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Breaking It Down

Raptors Playbook: Pistol

Bang, bang.

Raptors Playbook: Pistol

Over at the Raptors Playbook YouTube channel (@RaptorsPlaybook on Twitter), I am breaking down the X’s & O’s of the Toronto Raptors. This week, we’ll focus on their Pistol Series – an early offense action with several actions stemming from the strong side wing. Watch the video embedded below alongside the summary written, and remember to follow and subscribe to never miss out on a video.

The first option out of this action is a step-up ball screen between the ball handler (for the sake of explanation, the ball handler and “1” or “point guard” are synonymous, even though any ball handler on the team can fulfill this role) and the guard that filled the strong side corner in transition. The ball handler will look to get a step on their man or prey on the indecisiveness of a switch between two defensive players along the sideline as they make their way to the rim. Examples of this can be seen starting at 0:01.

Starting at 0:26, the Flare screen option of this play is shown after the ball handler dribbling down the wing is unable to find a lane to the rim off of the step-up ball screen. While 1 waits along the wing, the 2 will come off a Flare screen set by the trailing big man. If the 2 gets enough separation by using this screen, the 1 will throw an over-the-top pass. Upon receiving the pass, the 2-guard can shoot or wait for a ball screen of their own.

While the Flare screen option can produce open three-point attempts, it is often well-defended as this action is common throughout the entire league. Starting at 0:50, examples of the Raptors opting against passing to the 2 after the Flare screen can be seen. The point guard will wait for the trailing big to finish setting the Flare screen while the 2 clears out before utilizing their second ball screen of the possession. As a result of being involved in several actions in quick succession, the defense is often out of position to properly execute their side-to-middle pick and roll coverage (ICE, Hedge and Recover, etc..).

While the previous three options discussed stem from the point guard holding on to the ball as they dribble to the wing, the final option comes as a result of the 1 passing to the 2 (or engaging in a DHO) as they exchange positions along the sideline. Starting at 1:14, examples of the Raptors passing to the 2 along the wing can be seen. Once that occurs, they will quickly engage in a side-to-middle ball screen with the trailing big. It is difficult for the defense to ICE this action as the 2 has built momentum as they sprint out from the corner. A few different options naturally present themself once the ball screen occurs.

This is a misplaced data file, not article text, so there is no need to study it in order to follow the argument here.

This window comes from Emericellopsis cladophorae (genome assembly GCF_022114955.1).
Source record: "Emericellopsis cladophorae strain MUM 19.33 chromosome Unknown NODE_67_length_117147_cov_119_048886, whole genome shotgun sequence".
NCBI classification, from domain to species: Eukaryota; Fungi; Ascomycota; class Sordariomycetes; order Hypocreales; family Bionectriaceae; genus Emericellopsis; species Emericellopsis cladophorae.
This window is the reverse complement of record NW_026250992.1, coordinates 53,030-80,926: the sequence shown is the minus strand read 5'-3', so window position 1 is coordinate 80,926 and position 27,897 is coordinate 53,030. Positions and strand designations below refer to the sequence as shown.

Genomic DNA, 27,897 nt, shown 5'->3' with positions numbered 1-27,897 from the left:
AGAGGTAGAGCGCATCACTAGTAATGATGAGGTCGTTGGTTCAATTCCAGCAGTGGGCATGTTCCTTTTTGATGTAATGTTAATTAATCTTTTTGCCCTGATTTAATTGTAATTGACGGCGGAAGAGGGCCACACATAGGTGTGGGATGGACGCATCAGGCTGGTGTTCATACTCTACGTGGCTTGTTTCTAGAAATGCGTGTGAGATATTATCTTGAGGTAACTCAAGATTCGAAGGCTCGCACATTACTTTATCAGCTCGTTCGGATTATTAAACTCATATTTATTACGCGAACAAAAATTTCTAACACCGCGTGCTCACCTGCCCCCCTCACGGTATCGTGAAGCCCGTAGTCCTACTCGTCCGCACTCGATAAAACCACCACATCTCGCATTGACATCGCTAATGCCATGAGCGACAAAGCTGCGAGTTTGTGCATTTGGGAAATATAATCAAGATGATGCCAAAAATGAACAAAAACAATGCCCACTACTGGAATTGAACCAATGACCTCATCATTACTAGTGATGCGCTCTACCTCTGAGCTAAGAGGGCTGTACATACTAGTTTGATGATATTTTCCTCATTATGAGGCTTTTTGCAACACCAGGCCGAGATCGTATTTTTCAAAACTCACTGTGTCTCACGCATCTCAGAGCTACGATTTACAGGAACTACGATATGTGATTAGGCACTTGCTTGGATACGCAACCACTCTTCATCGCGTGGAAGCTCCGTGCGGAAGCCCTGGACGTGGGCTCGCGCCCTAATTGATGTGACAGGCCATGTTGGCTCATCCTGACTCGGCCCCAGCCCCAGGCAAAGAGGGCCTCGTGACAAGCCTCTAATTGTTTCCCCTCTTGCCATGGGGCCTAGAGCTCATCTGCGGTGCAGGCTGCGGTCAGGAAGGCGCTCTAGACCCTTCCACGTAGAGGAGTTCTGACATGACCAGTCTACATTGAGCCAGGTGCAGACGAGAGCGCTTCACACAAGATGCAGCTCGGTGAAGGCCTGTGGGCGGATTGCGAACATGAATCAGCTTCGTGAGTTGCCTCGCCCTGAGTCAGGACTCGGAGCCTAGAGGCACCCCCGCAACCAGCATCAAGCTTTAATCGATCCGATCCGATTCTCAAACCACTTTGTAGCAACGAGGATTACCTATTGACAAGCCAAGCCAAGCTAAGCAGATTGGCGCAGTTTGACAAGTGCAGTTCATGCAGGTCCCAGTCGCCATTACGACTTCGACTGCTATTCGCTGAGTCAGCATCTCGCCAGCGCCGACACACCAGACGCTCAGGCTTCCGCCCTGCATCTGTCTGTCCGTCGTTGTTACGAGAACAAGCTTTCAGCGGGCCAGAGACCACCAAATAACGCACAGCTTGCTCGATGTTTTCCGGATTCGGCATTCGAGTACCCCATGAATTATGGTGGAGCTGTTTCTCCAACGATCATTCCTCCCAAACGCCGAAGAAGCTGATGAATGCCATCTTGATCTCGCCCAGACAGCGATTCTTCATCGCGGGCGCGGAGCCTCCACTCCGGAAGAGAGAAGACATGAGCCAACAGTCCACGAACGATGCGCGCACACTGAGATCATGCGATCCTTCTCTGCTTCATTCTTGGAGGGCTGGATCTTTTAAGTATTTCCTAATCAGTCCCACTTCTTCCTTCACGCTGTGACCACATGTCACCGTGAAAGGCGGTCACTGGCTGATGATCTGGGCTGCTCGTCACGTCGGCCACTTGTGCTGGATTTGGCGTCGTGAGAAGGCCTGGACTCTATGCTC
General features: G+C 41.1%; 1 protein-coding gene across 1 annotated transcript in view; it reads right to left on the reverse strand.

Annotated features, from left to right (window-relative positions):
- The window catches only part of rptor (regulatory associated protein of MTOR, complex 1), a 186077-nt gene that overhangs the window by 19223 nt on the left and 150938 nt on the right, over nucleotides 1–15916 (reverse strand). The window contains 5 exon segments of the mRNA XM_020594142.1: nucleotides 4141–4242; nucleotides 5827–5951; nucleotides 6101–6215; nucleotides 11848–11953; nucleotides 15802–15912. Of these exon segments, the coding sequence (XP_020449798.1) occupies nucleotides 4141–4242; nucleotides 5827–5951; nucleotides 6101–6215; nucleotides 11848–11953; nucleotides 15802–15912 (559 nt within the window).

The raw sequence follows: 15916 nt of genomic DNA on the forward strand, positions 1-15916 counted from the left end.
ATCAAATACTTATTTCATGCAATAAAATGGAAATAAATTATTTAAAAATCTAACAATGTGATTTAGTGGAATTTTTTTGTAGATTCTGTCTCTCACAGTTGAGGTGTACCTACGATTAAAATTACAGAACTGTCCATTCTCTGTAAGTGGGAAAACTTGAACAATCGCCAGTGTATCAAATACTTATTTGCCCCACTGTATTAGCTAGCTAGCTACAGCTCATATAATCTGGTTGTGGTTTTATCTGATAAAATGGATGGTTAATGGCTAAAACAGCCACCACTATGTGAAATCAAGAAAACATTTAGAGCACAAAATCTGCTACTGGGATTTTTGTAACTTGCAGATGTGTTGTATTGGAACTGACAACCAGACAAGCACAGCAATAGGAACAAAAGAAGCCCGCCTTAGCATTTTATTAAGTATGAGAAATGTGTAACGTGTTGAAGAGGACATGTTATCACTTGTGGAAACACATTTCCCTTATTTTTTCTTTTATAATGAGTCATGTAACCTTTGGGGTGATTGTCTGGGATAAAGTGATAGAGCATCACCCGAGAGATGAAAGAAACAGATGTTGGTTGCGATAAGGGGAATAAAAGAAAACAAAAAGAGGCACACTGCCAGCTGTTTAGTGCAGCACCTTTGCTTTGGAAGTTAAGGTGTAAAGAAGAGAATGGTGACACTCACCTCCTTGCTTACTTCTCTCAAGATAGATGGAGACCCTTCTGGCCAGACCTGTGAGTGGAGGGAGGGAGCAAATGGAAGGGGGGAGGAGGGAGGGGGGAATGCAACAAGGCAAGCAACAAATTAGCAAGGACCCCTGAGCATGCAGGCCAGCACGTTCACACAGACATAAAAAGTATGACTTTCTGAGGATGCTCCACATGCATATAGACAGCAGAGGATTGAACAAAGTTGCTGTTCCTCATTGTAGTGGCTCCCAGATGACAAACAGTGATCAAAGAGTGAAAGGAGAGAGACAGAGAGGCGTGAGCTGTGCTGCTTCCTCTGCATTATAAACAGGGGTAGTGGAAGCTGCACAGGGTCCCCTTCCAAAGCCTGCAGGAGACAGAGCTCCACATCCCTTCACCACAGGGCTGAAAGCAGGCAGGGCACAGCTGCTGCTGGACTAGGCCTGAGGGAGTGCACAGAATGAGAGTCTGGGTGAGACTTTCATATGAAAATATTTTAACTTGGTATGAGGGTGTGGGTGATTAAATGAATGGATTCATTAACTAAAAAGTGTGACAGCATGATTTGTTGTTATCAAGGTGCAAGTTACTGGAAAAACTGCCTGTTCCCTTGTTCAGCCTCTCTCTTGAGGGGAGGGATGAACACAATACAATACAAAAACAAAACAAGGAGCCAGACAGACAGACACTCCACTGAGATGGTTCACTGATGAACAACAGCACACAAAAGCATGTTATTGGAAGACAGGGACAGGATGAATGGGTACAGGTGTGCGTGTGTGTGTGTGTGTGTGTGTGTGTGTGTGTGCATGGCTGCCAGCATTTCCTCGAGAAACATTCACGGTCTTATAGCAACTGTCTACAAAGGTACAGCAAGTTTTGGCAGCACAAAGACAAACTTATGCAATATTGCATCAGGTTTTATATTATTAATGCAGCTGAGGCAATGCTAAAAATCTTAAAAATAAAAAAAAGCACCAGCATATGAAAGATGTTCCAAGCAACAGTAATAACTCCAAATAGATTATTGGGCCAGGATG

The first, starting at 1:19, is capitalizing on the typical 2-on-1 that occurs from a side-to-middle ball screen that forces the screen defender to backpedal as the on-ball defender attempts to recover in front of their man.

The second, starting at 1:34, involves passing to the open player along the strong side of the floor. This can range from the 1 lifting along the sideline and executing their role as the “shake man” to force a difficult recovery for the tagging defender, or letting the trailing big man act as a decision maker in DHO scenarios.

The third set of options, which can be seen starting at 1:55, come from passing to the weak side of the floor after engaging in a side-to-middle ball screen. Just as any other ball screen, an over-eager help defender can be leveraged into an open shot. However, the most interesting weak side action is called “Blind Pig”, which is a counter to aggressive ball-denials. The weak side big man lifts to the perimeter and presents themselves as a target for the pass after the ball screen, while the weak side perimeter player cuts behind them and receives a drop pass.

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